Consider the winter weather you're most likely to encounter. Will it be wet or dry? What will the average temperature be? You will need to tailor these suggestions to your own situation, and everyone's preferred configuration of winter cycling clothing will be a bit different.
Keep your head warm by adding a warm layer beneath your cycling helmet. You may need just a thin beanie to cover the top of your head and your ears, or in more extreme conditions, you may need a neck gaiter, scarf, balaclava or some combination of these. Your primary areas of discomfort when cycling in cold weather are likely to be your ears and nose, so covering your ears with a beanie or balaclava is a great idea. Your nose -- unless you wear a ski mask, which is not a very popular option -- will probably stay unprotected.
Wear multiple layers on your upper body to stay warm. You can start with a long-sleeve cycling jersey or a long-sleeve long underwear shirt made of a material that will wick sweat away from your skin. Layer a cycling vest or jacket over the long-sleeve shirt. This layer should be water-resistant for wet winter weather; a bright color and reflective trim are also desirable since winter cycling may involve being on the road during cloudy weather and shorter days. Many winter cyclists also prefer a jacket with zippers in the armpits for extra ventilation; you can still become too warm in all these layers while cycling, even on a cold day.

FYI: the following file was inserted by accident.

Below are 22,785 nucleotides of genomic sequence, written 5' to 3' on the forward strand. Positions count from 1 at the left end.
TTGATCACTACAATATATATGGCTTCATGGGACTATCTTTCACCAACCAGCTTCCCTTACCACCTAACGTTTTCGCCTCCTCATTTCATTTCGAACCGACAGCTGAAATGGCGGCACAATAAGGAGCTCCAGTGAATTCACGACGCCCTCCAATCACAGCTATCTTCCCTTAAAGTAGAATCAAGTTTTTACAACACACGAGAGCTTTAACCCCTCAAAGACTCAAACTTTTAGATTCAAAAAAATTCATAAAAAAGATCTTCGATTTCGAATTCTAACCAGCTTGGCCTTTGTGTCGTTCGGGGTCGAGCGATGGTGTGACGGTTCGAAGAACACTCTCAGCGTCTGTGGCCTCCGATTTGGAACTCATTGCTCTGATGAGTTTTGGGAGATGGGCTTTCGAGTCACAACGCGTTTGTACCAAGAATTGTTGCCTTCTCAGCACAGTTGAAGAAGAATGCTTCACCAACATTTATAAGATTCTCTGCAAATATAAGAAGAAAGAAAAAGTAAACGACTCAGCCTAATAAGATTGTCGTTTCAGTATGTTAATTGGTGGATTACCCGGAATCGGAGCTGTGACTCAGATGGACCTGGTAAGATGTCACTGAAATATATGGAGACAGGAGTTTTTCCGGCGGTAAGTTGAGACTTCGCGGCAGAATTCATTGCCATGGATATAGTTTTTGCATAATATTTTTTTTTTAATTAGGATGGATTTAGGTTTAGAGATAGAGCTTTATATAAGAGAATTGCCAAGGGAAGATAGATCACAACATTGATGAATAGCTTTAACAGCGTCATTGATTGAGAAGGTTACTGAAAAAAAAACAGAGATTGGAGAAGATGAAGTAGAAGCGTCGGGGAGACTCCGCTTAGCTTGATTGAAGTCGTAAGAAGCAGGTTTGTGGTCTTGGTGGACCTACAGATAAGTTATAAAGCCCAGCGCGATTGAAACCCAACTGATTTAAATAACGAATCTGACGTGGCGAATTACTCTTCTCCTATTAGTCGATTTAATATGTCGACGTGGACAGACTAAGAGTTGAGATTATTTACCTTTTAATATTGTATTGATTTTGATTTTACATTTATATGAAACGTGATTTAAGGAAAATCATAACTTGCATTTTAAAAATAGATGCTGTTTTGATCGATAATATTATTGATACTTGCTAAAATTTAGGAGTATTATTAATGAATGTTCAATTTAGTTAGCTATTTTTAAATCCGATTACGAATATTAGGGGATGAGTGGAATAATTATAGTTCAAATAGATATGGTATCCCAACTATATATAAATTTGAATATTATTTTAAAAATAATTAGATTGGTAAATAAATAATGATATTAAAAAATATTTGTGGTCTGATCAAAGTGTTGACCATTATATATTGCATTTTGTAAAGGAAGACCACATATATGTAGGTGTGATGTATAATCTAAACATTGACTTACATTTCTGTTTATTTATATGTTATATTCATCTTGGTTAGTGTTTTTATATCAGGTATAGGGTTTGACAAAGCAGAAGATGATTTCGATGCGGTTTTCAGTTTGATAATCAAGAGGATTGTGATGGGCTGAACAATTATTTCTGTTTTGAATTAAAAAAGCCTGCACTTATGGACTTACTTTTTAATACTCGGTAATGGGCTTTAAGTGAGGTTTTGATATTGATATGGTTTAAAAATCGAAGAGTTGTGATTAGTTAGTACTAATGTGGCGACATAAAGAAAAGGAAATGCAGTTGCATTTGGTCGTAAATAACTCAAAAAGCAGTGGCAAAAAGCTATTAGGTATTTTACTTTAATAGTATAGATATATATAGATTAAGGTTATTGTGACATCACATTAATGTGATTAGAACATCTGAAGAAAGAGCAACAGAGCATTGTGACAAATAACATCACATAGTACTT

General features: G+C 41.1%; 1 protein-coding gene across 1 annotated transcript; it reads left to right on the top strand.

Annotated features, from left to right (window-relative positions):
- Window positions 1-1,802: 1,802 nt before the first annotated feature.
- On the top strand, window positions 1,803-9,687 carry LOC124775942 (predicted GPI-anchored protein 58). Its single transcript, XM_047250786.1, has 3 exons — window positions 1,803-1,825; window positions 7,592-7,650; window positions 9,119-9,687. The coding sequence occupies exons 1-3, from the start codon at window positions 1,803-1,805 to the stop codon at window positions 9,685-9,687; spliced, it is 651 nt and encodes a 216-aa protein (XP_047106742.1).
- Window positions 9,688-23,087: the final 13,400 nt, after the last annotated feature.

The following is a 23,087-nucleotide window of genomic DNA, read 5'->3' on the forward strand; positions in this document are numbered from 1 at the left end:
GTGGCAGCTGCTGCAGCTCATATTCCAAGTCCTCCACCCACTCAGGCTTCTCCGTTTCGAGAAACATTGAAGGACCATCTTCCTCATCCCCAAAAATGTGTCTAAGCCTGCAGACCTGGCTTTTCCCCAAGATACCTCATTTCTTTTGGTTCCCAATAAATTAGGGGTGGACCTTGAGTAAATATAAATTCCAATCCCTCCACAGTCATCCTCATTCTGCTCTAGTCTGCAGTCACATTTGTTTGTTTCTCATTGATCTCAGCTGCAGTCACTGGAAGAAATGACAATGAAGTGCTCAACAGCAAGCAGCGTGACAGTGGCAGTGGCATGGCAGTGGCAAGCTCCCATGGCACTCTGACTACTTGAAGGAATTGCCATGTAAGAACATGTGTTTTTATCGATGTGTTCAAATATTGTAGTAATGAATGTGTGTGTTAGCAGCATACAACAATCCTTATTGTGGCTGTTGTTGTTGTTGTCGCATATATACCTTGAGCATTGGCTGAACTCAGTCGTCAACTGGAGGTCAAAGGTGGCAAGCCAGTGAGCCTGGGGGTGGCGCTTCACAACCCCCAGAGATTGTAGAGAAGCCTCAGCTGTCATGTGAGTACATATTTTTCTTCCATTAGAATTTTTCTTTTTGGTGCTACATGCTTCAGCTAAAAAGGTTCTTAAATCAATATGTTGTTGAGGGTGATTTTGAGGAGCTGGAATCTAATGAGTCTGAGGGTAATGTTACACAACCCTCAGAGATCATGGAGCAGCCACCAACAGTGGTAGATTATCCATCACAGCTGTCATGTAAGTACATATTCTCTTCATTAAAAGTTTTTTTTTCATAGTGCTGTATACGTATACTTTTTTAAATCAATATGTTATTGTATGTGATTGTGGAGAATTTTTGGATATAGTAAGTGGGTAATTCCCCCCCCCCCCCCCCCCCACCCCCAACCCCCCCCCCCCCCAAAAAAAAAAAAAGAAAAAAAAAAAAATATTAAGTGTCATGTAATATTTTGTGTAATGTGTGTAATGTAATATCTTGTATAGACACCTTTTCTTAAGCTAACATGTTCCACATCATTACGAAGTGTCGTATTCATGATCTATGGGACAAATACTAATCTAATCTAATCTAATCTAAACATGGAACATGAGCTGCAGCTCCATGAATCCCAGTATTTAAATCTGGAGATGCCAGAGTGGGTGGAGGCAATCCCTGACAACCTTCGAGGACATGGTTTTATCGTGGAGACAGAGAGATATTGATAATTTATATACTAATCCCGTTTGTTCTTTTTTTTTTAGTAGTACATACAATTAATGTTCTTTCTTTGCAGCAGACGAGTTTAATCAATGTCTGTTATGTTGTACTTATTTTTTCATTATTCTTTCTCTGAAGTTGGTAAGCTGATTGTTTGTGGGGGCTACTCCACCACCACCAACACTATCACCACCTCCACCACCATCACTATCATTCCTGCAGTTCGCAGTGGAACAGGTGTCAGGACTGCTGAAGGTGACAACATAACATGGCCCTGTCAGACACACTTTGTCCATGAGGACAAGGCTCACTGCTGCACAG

Put on full-finger cycling gloves to keep your fingers from going numb. Even milder winter weather can turn your hands to ice when cycling and generating your own wind chill. For commuting or shorter rides in winter, normal winter gloves may suffice, as long as your hands have enough flexibility to easily reach brakes and shifters and your gloves are windproof and at least water-resistant. Gloves you can wipe a runny nose on -- and throw in the washing machine later, of course -- are ideal because your nose is more likely to run while cycling in colder weather.
Wear cycling shorts or padded cycling tights as your bottom layer on your lower body. You want the comfort of the padded chamois right next to your skin. Over the shorts or tights, you can layer additional clothing, such as nylon wind pants or tights made for other outdoor activities.
Pay ample attention to your feet. Your socks should be warm and cozy, while also wicking away sweat and providing a chafing-free fit in your cycling shoes. Wool socks, available in a variety of blends and styles, are a good option for winter cycling. For shoes, either purchase cycling shoes specifically designed for winter cycling -- which can be quite expensive -- or invest in shoe covers or, at the very least, toe warmers. Shoe covers go over your usual cycling shoes and keep the wind out of the mesh sections of the cycling shoe while also providing protection from moisture. Toe covers do the same, but only for the toe portion of your shoes. Select the option that fits your climate and budget. An emergency option for cycling on an unexpectedly cold or wet day is to tie plastic bags over your cycling shoes, but this is obviously only a short-term solution.
· 6 years ago